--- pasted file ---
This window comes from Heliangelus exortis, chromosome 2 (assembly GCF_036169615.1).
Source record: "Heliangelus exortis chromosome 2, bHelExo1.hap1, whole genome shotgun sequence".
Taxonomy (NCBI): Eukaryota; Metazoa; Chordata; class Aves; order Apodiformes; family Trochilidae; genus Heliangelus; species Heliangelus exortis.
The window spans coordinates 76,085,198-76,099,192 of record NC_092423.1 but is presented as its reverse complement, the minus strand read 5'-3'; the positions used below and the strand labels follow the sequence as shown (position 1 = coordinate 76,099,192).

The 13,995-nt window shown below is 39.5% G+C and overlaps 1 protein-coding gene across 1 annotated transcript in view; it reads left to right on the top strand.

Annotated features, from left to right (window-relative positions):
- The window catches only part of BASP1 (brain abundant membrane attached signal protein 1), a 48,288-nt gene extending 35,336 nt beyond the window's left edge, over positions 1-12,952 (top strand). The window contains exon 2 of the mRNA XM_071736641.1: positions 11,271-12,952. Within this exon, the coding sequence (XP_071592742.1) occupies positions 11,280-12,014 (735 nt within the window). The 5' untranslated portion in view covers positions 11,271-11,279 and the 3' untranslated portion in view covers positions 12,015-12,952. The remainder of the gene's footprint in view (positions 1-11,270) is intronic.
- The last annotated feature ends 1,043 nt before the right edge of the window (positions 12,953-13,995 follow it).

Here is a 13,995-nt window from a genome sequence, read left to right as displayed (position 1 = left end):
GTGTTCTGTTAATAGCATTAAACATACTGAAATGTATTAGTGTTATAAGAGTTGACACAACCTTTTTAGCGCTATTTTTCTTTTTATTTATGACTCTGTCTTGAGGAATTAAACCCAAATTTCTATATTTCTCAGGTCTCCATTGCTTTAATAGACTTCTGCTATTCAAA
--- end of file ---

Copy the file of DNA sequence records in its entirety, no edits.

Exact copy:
This window comes from Heliangelus exortis, chromosome 2 (assembly GCF_036169615.1).
Source record: "Heliangelus exortis chromosome 2, bHelExo1.hap1, whole genome shotgun sequence".
Taxonomy (NCBI): Eukaryota; Metazoa; Chordata; class Aves; order Apodiformes; family Trochilidae; genus Heliangelus; species Heliangelus exortis.
The window spans coordinates 76,085,198-76,099,192 of record NC_092423.1 but is presented as its reverse complement, the minus strand read 5'-3'; the positions used below and the strand labels follow the sequence as shown (position 1 = coordinate 76,099,192).

The 13,995-nt window shown below is 39.5% G+C and overlaps 1 protein-coding gene across 1 annotated transcript in view; it reads left to right on the top strand.

Annotated features, from left to right (window-relative positions):
- The window catches only part of BASP1 (brain abundant membrane attached signal protein 1), a 48,288-nt gene extending 35,336 nt beyond the window's left edge, over positions 1-12,952 (top strand). The window contains exon 2 of the mRNA XM_071736641.1: positions 11,271-12,952. Within this exon, the coding sequence (XP_071592742.1) occupies positions 11,280-12,014 (735 nt within the window). The 5' untranslated portion in view covers positions 11,271-11,279 and the 3' untranslated portion in view covers positions 12,015-12,952. The remainder of the gene's footprint in view (positions 1-11,270) is intronic.
- The last annotated feature ends 1,043 nt before the right edge of the window (positions 12,953-13,995 follow it).

Here is a 13,995-nt window from a genome sequence, read left to right as displayed (position 1 = left end):
GTGTTCTGTTAATAGCATTAAACATACTGAAATGTATTAGTGTTATAAGAGTTGACACAACCTTTTTAGCGCTATTTTTCTTTTTATTTATGACTCTGTCTTGAGGAATTAAACCCAAATTTCTATATTTCTCAGGTCTCCATTGCTTTAATAGACTTCTGCTATTCAAA